SANBORN – In the back of the sports section, in the small print, the lopsided score demanded attention.
Under women’s basketball, Western New York.
NCCC 108, Lehigh Carbon CC 40.
That was Niagara County Community College winning its season opener, on the road, by 68 points.
The next day brought an even more outlandish beating, the Thunderwolves winning by 95, clobbering Northampton Community College, 121-26.
Similar routs ensued.
At home against Pitt-Titusville, 128-49. (And in the rematch, 123-42.)
Against Howard Community College, 122-48.
Then came Allegany College of Maryland, 114-23.
Finger Lakes, 97-51.
SUNY Broome, 93-32.
These were less victories than tidal waves, Niagara County flattening anything in its path. The Thunderwolves own a 21-0 record and No. 13 ranking in the NJCAA Division II poll ahead of Saturday’s likely rout of rival Erie Community College (5-12). And this junior college Godzilla had been growing for years, before erupting from its tiny gym on its tiny campus in the tiny rural hamlet of Sanborn.
“We’ve been trending to this point,” Niagara County coach Nate Beutel said. “We play an exciting style that I think kids enjoy to play, an up-and-down, high-energy, good pace. We had been averaging over 100 points a game. That’s obviously slipped – but still over 90 points a game. We take a lot of 3s. We get up and down. The ‘Golden State Warriors effect,’ where kids enjoy watching them play.
“It’s pretty to watch. It’s easy on the eyes. And we’re trying to emulate that style, because that’s setting them up for success and allowing them to enjoy themselves while being out on the court.”
As the season progressed, the margin of victories tightened – the Thunderwolves are now winning by an average of about 41 points per game – but every result was decisive, by no less than double digits, until Jan. 23 and a come-from-behind 84-79 triumph against the reigning national champs.
Monroe Community College was riding a 78-game winning streak against Western New York Athletic Conference rivals. It had beaten Niagara County in the Region III championship game in each of the previous three seasons. And it was stunned by the Thunderwolves’ 35-point fourth quarter, the Niagara County women summoning another tsunami.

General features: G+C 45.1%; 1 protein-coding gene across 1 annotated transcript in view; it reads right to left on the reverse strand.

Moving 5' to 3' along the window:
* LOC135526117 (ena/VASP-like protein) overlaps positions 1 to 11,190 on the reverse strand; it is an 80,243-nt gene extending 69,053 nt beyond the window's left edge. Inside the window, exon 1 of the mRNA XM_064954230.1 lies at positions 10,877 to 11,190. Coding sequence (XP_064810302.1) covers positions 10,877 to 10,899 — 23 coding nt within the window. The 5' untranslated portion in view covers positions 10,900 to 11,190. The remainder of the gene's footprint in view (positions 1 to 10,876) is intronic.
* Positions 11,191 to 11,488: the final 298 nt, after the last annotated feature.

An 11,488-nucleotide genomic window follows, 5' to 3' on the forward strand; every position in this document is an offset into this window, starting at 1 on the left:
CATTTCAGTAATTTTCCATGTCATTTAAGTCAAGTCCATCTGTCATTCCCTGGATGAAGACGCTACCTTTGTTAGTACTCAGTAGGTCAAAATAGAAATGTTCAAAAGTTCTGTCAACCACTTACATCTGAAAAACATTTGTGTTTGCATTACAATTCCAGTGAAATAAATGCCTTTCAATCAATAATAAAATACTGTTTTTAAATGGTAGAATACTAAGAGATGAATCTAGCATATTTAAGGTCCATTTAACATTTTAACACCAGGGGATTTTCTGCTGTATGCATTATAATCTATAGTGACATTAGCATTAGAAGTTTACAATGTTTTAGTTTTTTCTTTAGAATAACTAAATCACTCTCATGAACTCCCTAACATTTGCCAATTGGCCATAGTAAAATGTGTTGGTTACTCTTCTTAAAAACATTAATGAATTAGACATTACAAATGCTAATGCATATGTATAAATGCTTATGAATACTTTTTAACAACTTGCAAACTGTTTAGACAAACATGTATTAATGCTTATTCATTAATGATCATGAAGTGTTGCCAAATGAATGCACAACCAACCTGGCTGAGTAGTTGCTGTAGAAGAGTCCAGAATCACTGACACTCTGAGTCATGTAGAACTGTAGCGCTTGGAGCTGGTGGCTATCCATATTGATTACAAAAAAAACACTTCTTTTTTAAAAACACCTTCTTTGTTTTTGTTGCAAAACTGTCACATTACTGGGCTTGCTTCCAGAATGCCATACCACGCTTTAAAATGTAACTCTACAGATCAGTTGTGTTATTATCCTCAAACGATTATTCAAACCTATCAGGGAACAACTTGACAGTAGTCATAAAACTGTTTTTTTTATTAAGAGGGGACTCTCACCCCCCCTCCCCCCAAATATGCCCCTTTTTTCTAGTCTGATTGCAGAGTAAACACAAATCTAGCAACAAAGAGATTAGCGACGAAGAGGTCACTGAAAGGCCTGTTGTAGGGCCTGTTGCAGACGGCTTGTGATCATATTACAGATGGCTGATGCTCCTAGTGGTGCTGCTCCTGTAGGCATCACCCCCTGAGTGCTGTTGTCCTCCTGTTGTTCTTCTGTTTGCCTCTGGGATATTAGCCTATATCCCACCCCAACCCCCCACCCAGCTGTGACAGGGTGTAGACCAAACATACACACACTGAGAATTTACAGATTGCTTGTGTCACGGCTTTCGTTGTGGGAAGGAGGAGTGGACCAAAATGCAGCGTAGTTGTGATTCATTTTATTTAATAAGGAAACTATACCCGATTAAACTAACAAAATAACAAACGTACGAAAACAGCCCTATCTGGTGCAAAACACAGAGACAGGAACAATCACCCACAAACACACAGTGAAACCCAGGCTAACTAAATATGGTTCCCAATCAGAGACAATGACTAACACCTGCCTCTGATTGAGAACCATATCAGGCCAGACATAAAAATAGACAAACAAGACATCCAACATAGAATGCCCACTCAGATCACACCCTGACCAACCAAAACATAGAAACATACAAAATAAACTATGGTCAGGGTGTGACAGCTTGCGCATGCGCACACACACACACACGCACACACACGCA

“For me, that was like surreal,” sophomore forward Kenetria Redfern said. “Because at the beginning of the season (Beutel) gives us papers, like, what are your goals for the season? And I wrote in caps, ‘BEAT MONROE.’ … So for us to win, for it to be us, it was like, wow, we really did it. All the hard work, all the preseason workouts, all the practices, we really did it.”
Redfern is averaging 23 points per game, fifth-most in Division II.
Sophomore point guard Cori Dickson ranks second with 7.4 assists.
Freshman guard Paige Emborsky – the great-niece of Michigan men's basketball coach John Beilein – ranks third with 83 3-pointers.
Sophomore guard Shilah Parker is sixth nationally with 74 steals.
Freshman forward Aubrey Halloran, rounding out the starters, is 15th with 39 blocks.
“I’ve never been on a team that beat people by this much, so it’s weird for me,” sixth player Molly Mahoney said. “But it’s nice. We always say in the locker room we want to play the full 40 minutes, so we just keep pushing it. It’s all mental.”
The sum of Niagara County’s 10-player roster – nine of the women hail from the immediate area and stand below 6 feet tall – is greater than its parts.
The Thunderwolves rank first out of 135 teams in the division with 24 assists per game.
They rank second in overall scoring, averaging 93.8 points.
They are first in made field goals (37.3), fourth in attempts (79.4) and eighth in shooting percentage (47).
And they are blistering from long range, ranking second in made 3-pointers (10.1) and fourth in 3-point shooting percentage (40.1).